• Florida Contemporary Music Festival (UF), 3/15/14
• Erickson Clock, Atlanta, 3/9/14
• University of Georgia, 3/1/14
Keys for piano, percussion, electronics, etc. (2 players) is a daydream on the various connotations of the word "key." Keyboard instruments are employed, as well as other objects that involve keys, but the allusions to tonal centers and musical genres are equally important to the conception of the work. It was written in 2013 for Chamber Cartel.
Fixed media and click track files available upon request.
Recording by Chamber Cartel (Amy O'Dell and Caleb Herron):
Live performance by Chamber Cartel (Amy O'Dell and Caleb Herron) at the University of Florida, 3/15/14
This was my dissertation piece for the University of Florida. More information on my research can be found here.
The pitch structure for Keys is based upon an octatonic scale (E F G G# A# B C# D), from which I derived modal collections based on E, C#, A#, and G. I was able to create incomplete Phrygian, Dorian, Lydian, and Mixolydian scales for each of these, and the pitch language represents a journey through all of them. Some of these scales overlap or even briefly imply other tonal centers.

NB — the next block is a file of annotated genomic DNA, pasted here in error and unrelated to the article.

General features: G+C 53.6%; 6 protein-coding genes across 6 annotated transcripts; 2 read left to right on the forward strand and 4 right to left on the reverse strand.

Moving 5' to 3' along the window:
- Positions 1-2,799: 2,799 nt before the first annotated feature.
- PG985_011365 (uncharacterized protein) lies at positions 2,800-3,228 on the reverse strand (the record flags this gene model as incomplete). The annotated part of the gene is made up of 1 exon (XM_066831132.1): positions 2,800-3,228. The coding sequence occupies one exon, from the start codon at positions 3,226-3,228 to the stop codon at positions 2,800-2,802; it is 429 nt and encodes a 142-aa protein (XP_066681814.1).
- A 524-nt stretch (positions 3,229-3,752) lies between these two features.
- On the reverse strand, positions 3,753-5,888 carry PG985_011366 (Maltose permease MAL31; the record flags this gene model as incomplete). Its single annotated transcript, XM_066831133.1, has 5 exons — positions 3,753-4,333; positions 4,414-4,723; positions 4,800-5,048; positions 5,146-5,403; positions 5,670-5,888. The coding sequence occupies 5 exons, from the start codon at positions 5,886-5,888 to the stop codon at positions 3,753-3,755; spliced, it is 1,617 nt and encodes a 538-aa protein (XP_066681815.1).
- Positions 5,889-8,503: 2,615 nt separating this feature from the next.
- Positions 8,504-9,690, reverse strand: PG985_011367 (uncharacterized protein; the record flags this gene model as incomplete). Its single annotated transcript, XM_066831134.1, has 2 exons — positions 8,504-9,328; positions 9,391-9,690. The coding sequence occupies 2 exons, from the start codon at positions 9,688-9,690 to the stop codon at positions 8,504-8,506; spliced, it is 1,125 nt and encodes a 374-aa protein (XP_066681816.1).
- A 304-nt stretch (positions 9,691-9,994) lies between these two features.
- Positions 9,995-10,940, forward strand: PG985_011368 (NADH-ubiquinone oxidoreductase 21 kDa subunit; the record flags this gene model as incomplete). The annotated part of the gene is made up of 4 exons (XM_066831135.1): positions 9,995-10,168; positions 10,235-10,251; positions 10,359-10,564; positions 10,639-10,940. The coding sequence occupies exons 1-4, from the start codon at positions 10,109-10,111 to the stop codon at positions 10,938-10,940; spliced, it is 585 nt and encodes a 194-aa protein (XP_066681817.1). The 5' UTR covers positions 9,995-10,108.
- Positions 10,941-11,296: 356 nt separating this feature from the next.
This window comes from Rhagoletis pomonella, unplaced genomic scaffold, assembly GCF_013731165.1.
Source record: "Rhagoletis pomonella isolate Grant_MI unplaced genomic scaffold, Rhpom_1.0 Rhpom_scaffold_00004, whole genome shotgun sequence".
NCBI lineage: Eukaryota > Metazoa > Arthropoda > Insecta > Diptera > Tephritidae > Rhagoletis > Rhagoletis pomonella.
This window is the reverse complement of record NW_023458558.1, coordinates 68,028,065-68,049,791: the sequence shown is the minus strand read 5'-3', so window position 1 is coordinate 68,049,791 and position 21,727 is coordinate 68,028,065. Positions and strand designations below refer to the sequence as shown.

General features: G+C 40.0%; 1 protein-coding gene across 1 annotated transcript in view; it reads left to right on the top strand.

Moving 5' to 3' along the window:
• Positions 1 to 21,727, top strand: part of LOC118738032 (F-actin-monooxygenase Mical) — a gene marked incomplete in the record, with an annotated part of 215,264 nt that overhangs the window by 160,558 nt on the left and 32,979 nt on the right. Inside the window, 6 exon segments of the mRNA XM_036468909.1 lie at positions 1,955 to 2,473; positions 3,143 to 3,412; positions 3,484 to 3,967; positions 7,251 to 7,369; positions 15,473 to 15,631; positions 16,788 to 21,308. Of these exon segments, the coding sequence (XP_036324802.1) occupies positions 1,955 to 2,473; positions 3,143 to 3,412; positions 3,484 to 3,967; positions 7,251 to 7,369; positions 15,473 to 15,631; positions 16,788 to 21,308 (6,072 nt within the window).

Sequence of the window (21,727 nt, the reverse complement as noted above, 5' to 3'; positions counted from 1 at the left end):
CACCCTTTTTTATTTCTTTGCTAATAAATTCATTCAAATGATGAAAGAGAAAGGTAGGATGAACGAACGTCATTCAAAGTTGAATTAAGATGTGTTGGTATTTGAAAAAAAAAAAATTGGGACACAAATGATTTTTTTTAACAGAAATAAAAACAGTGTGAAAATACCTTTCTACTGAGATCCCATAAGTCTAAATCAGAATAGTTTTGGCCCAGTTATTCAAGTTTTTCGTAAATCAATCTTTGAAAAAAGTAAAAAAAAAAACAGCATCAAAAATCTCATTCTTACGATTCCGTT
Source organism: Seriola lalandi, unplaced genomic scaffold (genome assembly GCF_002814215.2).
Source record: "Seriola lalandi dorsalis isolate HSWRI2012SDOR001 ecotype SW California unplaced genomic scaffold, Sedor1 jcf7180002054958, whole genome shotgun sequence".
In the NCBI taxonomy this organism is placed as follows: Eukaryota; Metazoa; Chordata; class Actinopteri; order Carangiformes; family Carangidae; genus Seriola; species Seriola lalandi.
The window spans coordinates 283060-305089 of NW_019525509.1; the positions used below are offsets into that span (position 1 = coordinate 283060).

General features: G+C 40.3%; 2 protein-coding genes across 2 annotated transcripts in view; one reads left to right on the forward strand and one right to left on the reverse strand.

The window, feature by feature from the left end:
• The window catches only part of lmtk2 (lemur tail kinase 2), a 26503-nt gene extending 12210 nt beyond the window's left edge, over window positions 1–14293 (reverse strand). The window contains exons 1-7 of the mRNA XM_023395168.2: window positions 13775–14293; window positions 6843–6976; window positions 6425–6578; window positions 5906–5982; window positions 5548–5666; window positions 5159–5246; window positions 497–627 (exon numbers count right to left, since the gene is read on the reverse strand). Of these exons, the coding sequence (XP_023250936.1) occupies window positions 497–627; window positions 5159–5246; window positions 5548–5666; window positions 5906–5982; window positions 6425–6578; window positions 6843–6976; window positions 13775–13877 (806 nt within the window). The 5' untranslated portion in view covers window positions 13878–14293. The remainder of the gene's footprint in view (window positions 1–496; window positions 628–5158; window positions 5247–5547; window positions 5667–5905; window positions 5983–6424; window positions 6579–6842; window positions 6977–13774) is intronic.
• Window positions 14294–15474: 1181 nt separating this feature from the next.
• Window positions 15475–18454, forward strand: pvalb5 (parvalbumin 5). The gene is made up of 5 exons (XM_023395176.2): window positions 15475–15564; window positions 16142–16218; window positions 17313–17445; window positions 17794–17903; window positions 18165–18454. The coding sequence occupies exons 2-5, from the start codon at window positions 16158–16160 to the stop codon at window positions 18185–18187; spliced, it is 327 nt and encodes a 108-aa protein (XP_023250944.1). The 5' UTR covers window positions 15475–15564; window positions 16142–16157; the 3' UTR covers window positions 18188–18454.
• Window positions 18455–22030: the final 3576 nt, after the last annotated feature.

The piece contains a few closely related motives, which are transposed to different modes and sometimes intervallically stretched. With the overall pitch scheme in place, I generated a set of random numbers that dictated when the next event would occur, which performer would play, which motive would appear, and in what transposition. From this randomly- generated structure, I began to refine the piece intuitively. I let confluences of certain motives, moments of long silence, and other factors influence the direction of each section, feeling free to extend or subtract, eventually deciding to include a number of brief 'solos' for the various instruments (and eventually, the tape part).
The tape was created by taking the same MIDI file and creating versions with various free samples of electric and pipe organs, electric pianos, harpsichord, carillon, and Mellotron. It is intended to act as a third player, using instruments that would be impractical to tour with, due to rarity, cost, or size. But their presence is important in enriching this exploration of "keys."